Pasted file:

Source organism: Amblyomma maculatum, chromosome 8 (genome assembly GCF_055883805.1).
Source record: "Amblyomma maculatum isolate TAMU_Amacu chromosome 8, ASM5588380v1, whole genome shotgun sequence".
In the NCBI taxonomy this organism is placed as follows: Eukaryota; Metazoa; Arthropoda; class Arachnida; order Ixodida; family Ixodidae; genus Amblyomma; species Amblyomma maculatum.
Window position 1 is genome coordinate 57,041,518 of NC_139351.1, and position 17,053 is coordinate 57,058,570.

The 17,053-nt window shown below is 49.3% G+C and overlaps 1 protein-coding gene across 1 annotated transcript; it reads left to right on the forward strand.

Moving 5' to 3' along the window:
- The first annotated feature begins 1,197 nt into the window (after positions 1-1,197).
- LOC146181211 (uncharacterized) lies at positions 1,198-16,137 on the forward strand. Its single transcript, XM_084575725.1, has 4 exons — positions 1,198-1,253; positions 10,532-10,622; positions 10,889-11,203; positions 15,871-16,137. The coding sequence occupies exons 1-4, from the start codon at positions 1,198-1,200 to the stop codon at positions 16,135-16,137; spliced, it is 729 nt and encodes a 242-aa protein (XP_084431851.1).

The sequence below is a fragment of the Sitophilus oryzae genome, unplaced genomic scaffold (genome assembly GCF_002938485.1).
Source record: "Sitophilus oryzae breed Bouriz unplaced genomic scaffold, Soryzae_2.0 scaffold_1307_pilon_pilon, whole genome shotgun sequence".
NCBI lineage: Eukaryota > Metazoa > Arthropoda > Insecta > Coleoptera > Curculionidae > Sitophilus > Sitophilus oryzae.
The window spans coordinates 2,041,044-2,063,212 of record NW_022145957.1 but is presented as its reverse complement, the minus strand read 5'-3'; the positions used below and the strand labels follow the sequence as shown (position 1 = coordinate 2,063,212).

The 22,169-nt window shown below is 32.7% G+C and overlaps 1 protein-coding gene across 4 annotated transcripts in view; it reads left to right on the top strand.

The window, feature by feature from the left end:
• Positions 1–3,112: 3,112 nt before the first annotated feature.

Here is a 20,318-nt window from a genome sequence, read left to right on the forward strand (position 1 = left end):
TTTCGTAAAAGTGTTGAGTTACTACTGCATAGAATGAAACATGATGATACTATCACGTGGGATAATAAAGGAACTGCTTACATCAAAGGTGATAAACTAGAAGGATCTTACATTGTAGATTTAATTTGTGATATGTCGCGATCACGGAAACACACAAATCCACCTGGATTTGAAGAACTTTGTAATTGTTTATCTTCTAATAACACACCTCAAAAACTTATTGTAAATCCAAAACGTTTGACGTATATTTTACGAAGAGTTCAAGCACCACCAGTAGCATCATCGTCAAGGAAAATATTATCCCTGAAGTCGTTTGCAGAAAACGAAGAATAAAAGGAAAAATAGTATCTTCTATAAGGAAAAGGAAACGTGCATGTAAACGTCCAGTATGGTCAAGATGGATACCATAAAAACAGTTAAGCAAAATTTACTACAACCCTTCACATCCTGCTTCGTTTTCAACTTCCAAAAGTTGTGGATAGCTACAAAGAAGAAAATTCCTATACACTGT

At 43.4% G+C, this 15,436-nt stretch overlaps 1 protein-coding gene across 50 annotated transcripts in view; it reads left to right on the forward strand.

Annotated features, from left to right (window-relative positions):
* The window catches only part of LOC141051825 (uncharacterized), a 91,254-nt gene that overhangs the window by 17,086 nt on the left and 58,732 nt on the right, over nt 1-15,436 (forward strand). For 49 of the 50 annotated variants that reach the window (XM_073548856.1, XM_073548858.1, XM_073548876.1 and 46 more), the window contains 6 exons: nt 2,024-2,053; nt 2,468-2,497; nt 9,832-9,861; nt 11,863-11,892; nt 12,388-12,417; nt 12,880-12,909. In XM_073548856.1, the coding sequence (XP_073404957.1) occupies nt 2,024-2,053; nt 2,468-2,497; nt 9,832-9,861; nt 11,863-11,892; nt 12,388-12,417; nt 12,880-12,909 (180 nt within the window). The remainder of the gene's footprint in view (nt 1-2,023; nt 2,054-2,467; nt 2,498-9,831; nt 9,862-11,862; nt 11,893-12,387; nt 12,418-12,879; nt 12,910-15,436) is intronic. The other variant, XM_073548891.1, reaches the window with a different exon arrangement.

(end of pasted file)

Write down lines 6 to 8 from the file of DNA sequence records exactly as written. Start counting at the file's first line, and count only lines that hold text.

Moving 5' to 3' along the window:
- The first annotated feature begins 1,197 nt into the window (after positions 1-1,197).
- LOC146181211 (uncharacterized) lies at positions 1,198-16,137 on the forward strand. Its single transcript, XM_084575725.1, has 4 exons — positions 1,198-1,253; positions 10,532-10,622; positions 10,889-11,203; positions 15,871-16,137. The coding sequence occupies exons 1-4, from the start codon at positions 1,198-1,200 to the stop codon at positions 16,135-16,137; spliced, it is 729 nt and encodes a 242-aa protein (XP_084431851.1).